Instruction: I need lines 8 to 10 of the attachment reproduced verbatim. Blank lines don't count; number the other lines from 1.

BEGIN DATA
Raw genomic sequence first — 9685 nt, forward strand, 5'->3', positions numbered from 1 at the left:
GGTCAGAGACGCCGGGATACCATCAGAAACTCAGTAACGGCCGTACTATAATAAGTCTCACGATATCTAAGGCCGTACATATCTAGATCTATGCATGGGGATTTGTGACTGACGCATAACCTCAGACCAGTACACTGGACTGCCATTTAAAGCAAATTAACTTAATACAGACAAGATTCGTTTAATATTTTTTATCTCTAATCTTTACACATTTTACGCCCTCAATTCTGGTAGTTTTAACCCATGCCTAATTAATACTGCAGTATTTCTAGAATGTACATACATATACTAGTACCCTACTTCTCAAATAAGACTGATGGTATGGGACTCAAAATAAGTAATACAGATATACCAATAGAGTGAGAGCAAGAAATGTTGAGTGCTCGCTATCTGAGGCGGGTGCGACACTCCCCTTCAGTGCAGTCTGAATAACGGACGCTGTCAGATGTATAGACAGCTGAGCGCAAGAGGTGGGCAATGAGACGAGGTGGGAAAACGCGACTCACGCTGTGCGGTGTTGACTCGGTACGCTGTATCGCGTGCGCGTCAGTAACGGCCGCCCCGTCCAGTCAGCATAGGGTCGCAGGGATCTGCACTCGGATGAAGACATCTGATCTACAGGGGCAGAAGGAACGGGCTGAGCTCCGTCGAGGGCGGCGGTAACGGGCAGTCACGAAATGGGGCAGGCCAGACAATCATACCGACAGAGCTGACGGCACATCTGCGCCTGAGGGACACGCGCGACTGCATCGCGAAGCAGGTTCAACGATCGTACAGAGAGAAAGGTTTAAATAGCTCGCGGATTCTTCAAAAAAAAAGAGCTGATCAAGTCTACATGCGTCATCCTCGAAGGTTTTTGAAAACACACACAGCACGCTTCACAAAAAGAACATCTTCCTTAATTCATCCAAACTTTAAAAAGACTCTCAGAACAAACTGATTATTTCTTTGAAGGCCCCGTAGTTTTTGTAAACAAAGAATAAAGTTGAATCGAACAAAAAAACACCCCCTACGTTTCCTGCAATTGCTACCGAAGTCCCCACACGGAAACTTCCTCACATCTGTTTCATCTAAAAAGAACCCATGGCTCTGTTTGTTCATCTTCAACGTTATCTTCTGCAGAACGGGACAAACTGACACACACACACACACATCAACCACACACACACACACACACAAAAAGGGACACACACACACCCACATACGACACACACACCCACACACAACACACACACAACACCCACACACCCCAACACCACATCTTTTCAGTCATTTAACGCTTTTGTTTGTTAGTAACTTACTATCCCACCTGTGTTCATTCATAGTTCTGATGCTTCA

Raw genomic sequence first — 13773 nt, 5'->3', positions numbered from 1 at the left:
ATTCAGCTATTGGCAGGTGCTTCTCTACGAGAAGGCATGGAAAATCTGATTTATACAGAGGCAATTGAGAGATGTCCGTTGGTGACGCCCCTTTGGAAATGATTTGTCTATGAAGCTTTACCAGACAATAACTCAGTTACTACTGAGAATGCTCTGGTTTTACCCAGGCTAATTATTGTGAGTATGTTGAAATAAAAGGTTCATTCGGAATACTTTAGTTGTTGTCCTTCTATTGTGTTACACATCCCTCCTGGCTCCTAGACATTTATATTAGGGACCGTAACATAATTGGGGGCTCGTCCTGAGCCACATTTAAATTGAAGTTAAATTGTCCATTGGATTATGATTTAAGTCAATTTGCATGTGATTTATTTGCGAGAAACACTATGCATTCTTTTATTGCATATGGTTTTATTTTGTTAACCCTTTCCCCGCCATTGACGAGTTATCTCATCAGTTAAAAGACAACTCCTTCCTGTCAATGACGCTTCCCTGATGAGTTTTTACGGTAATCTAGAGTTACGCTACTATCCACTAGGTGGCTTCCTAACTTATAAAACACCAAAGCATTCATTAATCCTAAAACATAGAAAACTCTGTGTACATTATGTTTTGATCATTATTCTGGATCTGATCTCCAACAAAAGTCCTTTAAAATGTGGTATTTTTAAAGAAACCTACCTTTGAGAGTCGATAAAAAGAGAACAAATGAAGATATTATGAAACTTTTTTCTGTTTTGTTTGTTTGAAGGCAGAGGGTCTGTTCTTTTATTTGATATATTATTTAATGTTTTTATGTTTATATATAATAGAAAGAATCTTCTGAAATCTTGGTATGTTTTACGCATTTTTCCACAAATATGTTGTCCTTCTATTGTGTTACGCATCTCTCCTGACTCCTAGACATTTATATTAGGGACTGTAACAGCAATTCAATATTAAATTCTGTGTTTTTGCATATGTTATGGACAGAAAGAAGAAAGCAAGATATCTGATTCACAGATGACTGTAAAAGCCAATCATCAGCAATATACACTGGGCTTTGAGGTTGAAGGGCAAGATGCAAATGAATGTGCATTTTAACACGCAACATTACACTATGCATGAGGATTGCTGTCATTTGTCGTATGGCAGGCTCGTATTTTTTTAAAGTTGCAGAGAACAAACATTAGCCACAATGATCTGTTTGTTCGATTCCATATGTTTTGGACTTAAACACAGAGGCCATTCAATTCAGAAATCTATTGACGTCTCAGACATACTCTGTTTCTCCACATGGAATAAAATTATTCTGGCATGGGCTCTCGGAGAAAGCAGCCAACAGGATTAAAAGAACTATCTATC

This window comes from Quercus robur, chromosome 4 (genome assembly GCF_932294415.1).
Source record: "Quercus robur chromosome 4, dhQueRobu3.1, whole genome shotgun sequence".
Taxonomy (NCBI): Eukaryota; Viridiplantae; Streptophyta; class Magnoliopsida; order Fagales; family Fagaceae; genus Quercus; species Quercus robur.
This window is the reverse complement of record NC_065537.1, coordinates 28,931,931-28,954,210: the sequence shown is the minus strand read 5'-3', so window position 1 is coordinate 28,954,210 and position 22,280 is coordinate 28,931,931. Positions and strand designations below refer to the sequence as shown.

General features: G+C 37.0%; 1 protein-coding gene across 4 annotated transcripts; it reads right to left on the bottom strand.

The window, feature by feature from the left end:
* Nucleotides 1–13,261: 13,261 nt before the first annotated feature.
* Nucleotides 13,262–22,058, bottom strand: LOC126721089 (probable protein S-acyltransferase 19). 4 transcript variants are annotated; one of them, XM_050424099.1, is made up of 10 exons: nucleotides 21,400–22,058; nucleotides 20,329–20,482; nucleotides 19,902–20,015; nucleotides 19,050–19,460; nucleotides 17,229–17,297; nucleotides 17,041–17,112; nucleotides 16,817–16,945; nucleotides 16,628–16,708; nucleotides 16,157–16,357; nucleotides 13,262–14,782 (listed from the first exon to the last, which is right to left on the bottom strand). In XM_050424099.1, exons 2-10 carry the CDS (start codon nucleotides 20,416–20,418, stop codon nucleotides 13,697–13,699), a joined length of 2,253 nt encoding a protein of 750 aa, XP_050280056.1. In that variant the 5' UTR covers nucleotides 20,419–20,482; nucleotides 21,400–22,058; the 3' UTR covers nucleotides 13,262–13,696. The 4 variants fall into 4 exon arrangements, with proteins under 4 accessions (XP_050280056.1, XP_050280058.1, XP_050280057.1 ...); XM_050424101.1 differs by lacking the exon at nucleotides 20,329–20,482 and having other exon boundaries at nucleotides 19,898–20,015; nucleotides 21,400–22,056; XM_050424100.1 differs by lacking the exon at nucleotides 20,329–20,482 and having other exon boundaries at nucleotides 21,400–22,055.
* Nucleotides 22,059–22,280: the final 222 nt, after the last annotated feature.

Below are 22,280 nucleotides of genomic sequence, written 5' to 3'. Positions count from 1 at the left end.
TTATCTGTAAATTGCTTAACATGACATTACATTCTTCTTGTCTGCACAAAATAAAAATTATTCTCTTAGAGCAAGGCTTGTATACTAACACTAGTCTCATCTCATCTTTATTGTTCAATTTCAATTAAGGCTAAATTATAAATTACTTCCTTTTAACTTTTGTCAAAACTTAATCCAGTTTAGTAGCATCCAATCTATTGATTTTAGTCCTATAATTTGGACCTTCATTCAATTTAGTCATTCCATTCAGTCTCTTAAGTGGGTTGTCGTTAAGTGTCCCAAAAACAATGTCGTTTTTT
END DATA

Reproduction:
This window is the reverse complement of record NC_065537.1, coordinates 28,931,931-28,954,210: the sequence shown is the minus strand read 5'-3', so window position 1 is coordinate 28,954,210 and position 22,280 is coordinate 28,931,931. Positions and strand designations below refer to the sequence as shown.

General features: G+C 37.0%; 1 protein-coding gene across 4 annotated transcripts; it reads right to left on the bottom strand.

The window, feature by feature from the left end: